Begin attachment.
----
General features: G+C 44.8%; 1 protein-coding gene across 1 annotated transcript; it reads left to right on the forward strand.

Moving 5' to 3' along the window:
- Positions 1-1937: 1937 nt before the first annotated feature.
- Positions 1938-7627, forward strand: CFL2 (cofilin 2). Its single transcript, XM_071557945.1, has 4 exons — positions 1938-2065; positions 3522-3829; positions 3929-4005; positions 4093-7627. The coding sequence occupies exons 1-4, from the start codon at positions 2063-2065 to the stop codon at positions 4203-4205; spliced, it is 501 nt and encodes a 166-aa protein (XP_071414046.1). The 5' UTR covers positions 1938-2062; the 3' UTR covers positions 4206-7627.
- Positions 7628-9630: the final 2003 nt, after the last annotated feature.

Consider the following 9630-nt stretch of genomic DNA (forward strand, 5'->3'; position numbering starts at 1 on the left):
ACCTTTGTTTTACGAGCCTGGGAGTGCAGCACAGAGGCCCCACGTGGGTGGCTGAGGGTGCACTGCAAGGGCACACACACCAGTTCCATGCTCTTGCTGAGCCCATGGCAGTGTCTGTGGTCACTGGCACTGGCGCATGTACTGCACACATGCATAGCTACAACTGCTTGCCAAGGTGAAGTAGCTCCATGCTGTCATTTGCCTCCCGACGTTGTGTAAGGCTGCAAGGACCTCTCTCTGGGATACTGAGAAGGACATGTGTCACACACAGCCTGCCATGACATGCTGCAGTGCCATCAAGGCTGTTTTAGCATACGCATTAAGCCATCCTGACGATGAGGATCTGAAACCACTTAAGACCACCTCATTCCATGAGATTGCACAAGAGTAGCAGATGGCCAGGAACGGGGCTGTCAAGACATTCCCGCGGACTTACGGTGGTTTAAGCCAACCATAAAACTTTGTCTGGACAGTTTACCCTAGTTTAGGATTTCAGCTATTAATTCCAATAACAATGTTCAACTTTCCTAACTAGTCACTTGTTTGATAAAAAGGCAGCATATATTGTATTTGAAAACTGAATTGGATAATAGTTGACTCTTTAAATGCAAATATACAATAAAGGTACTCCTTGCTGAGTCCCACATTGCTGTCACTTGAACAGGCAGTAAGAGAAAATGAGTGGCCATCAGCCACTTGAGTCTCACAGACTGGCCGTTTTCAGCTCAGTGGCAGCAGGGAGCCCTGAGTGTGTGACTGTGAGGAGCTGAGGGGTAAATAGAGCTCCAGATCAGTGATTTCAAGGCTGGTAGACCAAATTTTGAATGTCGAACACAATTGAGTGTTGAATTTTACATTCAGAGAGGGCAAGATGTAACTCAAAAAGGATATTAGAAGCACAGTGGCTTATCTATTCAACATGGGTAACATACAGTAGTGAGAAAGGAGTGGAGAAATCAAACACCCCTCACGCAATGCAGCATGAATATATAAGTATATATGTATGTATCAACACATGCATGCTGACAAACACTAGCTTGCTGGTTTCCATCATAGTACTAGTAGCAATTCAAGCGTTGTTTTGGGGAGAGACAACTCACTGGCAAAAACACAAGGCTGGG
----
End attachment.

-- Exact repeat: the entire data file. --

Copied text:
General features: G+C 44.8%; 1 protein-coding gene across 1 annotated transcript; it reads left to right on the forward strand.

Moving 5' to 3' along the window:
- Positions 1-1937: 1937 nt before the first annotated feature.
- Positions 1938-7627, forward strand: CFL2 (cofilin 2). Its single transcript, XM_071557945.1, has 4 exons — positions 1938-2065; positions 3522-3829; positions 3929-4005; positions 4093-7627. The coding sequence occupies exons 1-4, from the start codon at positions 2063-2065 to the stop codon at positions 4203-4205; spliced, it is 501 nt and encodes a 166-aa protein (XP_071414046.1). The 5' UTR covers positions 1938-2062; the 3' UTR covers positions 4206-7627.
- Positions 7628-9630: the final 2003 nt, after the last annotated feature.

Consider the following 9630-nt stretch of genomic DNA (forward strand, 5'->3'; position numbering starts at 1 on the left):
ACCTTTGTTTTACGAGCCTGGGAGTGCAGCACAGAGGCCCCACGTGGGTGGCTGAGGGTGCACTGCAAGGGCACACACACCAGTTCCATGCTCTTGCTGAGCCCATGGCAGTGTCTGTGGTCACTGGCACTGGCGCATGTACTGCACACATGCATAGCTACAACTGCTTGCCAAGGTGAAGTAGCTCCATGCTGTCATTTGCCTCCCGACGTTGTGTAAGGCTGCAAGGACCTCTCTCTGGGATACTGAGAAGGACATGTGTCACACACAGCCTGCCATGACATGCTGCAGTGCCATCAAGGCTGTTTTAGCATACGCATTAAGCCATCCTGACGATGAGGATCTGAAACCACTTAAGACCACCTCATTCCATGAGATTGCACAAGAGTAGCAGATGGCCAGGAACGGGGCTGTCAAGACATTCCCGCGGACTTACGGTGGTTTAAGCCAACCATAAAACTTTGTCTGGACAGTTTACCCTAGTTTAGGATTTCAGCTATTAATTCCAATAACAATGTTCAACTTTCCTAACTAGTCACTTGTTTGATAAAAAGGCAGCATATATTGTATTTGAAAACTGAATTGGATAATAGTTGACTCTTTAAATGCAAATATACAATAAAGGTACTCCTTGCTGAGTCCCACATTGCTGTCACTTGAACAGGCAGTAAGAGAAAATGAGTGGCCATCAGCCACTTGAGTCTCACAGACTGGCCGTTTTCAGCTCAGTGGCAGCAGGGAGCCCTGAGTGTGTGACTGTGAGGAGCTGAGGGGTAAATAGAGCTCCAGATCAGTGATTTCAAGGCTGGTAGACCAAATTTTGAATGTCGAACACAATTGAGTGTTGAATTTTACATTCAGAGAGGGCAAGATGTAACTCAAAAAGGATATTAGAAGCACAGTGGCTTATCTATTCAACATGGGTAACATACAGTAGTGAGAAAGGAGTGGAGAAATCAAACACCCCTCACGCAATGCAGCATGAATATATAAGTATATATGTATGTATCAACACATGCATGCTGACAAACACTAGCTTGCTGGTTTCCATCATAGTACTAGTAGCAATTCAAGCGTTGTTTTGGGGAGAGACAACTCACTGGCAAAAACACAAGGCTGGG